The Seven Habits of Highly Un-Phishable Users

July 19, 2016  |  Ryan Harnedy

Phishing is the little black dress of cyber-attacks: always in fashion, goes with anything, and, despite being around for over 20 years, still seems to be a hit. In fact, a recent experiment by JPMorgan showed that 1 in 5 employees will click on a phishing email.

Even more troubling, a recent study by the Ponemon Institute showed that phishing can cost an average 10,000-person company $4 million USD annually. When you add in the fact that more and more cybercriminals are using phishing attacks to spread dangerous (and expensive) malware and ransomware, it’s easy to see the importance of stopping phishing attacks before they start.

These attacks have the potential to become a huge professional concern as well; the CEO of FACC was recently fired after an email scam that appeared to come from his email cost the company over $54 million. It may be that when an email comes through with your name on, even if you didn’t send it, you could be held responsible.

But don’t lose hope, there is good news! In order to be effective, phishing attacks still need us to play along and do something we shouldn’t — send over information, download attachments, or click on malicious links, etc. We just finished putting together a new guide that highlights all the different ways attackers try to trick us into doing those things, and as we were writing it, we identified seven good email habits that smart users follow in order to see through the ploys and keep themselves safe:

  • Check twice, click once: Before you click on any links in an email be sure to hover over the hyperlink to see the destination URL first. Phishers will often hide their URLs in email text with things like “just click here to confirm” or “we just need some more information, please "fill out this form” in order to get someone to click without thinking about it. Hovering over the linked-text will show you the URL that the link is pointing to. If it’s not familiar, don’t click.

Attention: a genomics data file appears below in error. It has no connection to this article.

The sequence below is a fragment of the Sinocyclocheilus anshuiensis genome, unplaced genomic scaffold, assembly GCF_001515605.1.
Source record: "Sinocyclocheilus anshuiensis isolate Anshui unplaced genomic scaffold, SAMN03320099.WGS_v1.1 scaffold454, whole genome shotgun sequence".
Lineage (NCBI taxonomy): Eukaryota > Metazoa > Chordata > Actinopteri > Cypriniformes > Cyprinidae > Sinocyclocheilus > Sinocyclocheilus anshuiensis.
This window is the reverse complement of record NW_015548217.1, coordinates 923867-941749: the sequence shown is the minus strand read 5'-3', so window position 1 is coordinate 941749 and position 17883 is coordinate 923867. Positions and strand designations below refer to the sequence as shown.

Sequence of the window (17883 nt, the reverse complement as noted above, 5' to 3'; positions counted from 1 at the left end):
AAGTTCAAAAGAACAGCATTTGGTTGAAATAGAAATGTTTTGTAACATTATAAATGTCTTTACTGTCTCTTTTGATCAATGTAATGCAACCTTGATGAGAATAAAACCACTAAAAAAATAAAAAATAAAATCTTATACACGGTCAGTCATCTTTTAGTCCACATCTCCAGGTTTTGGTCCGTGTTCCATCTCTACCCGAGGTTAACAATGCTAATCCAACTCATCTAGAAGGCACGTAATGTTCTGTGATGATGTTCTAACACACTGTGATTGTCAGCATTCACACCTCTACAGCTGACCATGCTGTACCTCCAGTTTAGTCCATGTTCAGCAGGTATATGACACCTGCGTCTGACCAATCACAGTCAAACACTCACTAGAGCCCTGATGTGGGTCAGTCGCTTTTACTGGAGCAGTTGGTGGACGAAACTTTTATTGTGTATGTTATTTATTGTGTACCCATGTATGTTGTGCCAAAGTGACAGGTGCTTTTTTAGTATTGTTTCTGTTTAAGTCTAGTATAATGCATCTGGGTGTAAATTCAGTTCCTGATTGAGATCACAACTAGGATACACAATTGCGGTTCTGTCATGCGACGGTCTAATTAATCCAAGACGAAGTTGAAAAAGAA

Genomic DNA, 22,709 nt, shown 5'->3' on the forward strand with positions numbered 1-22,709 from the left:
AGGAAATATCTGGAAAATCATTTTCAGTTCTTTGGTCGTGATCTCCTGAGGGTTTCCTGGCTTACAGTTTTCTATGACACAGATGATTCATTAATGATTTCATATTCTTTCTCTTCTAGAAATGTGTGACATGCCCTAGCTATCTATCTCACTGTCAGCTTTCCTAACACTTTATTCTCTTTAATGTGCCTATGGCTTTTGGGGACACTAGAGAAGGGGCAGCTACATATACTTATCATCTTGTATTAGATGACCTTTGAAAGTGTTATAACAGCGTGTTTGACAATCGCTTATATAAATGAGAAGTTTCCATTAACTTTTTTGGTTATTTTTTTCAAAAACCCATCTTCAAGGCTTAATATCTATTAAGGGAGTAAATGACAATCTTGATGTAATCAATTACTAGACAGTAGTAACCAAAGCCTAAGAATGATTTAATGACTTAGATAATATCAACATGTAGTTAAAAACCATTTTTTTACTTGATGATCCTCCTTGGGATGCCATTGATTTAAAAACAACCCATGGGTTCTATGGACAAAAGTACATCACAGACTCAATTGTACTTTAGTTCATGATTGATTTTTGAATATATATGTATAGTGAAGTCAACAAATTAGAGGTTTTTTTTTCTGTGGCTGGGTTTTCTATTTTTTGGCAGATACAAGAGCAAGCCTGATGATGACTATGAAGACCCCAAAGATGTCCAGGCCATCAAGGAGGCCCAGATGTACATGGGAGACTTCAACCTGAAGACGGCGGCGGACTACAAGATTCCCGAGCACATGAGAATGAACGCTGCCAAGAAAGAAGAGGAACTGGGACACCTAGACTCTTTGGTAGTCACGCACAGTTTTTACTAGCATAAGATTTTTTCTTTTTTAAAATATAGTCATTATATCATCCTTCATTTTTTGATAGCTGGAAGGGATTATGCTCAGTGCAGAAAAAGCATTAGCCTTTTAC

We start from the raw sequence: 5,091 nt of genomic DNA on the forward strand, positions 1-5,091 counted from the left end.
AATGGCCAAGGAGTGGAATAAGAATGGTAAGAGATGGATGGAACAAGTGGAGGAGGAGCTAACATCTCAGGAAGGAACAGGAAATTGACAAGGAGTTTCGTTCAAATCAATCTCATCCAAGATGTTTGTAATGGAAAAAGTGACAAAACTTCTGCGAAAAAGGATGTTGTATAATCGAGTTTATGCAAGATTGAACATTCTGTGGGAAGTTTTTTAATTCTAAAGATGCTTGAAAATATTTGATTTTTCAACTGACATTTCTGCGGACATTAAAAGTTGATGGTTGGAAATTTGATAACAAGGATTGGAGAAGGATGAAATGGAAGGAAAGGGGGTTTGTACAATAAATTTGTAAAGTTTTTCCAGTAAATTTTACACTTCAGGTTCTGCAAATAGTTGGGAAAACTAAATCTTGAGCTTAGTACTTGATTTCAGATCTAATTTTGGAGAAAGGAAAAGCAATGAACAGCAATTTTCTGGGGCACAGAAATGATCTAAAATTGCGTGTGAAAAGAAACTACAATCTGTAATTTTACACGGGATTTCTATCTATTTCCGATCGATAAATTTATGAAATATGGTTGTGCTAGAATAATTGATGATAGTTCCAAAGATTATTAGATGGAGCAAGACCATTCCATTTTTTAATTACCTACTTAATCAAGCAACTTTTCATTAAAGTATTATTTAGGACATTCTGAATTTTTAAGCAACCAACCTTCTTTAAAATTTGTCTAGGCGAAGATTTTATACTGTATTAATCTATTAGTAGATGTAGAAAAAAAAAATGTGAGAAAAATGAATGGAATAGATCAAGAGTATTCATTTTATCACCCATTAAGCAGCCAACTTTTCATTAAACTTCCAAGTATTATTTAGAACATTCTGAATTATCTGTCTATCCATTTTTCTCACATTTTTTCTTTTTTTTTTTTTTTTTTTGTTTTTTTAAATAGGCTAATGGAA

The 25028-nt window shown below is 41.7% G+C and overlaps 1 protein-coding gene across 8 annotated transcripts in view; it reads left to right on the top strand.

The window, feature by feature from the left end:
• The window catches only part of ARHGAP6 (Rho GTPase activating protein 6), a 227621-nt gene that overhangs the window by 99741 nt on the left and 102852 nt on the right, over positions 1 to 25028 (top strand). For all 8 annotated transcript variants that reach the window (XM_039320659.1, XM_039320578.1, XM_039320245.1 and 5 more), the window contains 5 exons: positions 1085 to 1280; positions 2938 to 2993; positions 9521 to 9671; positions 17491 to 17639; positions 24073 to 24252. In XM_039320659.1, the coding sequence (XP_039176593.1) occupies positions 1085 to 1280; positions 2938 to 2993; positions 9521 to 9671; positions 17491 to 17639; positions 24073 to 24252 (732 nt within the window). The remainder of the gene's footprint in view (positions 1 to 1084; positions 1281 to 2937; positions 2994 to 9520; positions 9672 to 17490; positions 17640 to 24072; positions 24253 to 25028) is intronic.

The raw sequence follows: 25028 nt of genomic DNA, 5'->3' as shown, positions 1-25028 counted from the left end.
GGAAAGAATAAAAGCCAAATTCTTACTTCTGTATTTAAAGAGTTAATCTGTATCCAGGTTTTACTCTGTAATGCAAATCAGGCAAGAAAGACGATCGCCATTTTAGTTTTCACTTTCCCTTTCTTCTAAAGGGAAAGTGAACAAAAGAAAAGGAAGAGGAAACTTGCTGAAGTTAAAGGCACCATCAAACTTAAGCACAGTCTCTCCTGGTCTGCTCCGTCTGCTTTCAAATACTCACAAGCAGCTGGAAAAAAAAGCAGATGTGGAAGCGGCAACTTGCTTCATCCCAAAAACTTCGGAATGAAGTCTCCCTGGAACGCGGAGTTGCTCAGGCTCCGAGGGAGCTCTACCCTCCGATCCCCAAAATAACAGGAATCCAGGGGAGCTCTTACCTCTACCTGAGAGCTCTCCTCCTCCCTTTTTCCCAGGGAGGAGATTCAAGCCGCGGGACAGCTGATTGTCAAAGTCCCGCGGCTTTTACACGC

• Check with the sender if you’re unsure about an email: A favorite tactic of phishers is to find a list of executives at a company and send emails impersonating those executives to get employees to reveal sensitive information. If you get an email with any request that seems out of the ordinary — no matter who it is from — you should check with the sender to confirm it is legit. If that person says they didn’t send an email then you issue should report it to IT immediately.
  • Learn to recognize phishing red flags: Spelling errors, vague requests, misleading headlines, and odd groups of people in the “To” section are all signs you may be looking at a phishing email. It’s always better to be safe than sorry with emails, so if you see anything that looks even a little suspicious be sure to check with IT before responding, downloading any attachments, or clicking on any links.
  • Avoid sending confidential information over email: Phishers will often email employees and ask for sensitive information such as users’ passwords, W-2s, or corporate banking information. Sending this information over email is never a good idea. Make sure you alert IT if anyone makes these types of requests.
  • Don’t post too much personal information online: Targeted phishing attacks will often use personal information they find on social media or other personal sites to make their messages more believable. There’s nothing wrong with wishing your Mom “Happy Birthday” on Facebook, but posting too much personal information on public websites can help give phishers more context to use against you. Be especially careful to avoid posting your work phone number online. Phishers may try calling and pretending to be IT staff or an admin to convince you to send them the information they requested.
  • Never enable macros: Hiding malware in Microsoft Office macros is a favorite tactic of successful phishers. Many cyber criminals will layer malware into the macro code so the actual Office document looks harmless. Once you enable macros, however, the malware becomes activated and infects your computer. If you try to open a document and you’re asked to enable macros be sure to decline and notify IT.
  • Give yourself a safety net by installing behavior-based endpoint security: While there are a lot of things you can do to stay safe online, no strategy, tool, or tactic is going to be 100% effective all of the time. Adding endpoint security software that is behavioral-based will help ensure that, if you do make a mistake, you’ll have protection in place that can catch and stop malware before it does any damage.

About the Author

Ryan Harnedy is a member of the content team at Barkly whose passion for security dates back to his 7th grade science project on encryption techniques. When not working to make the Internet a safer place to work, play, and explore he enjoys biking, books, and BBQ. You can find Barkly on LinkedIn and Twitter.

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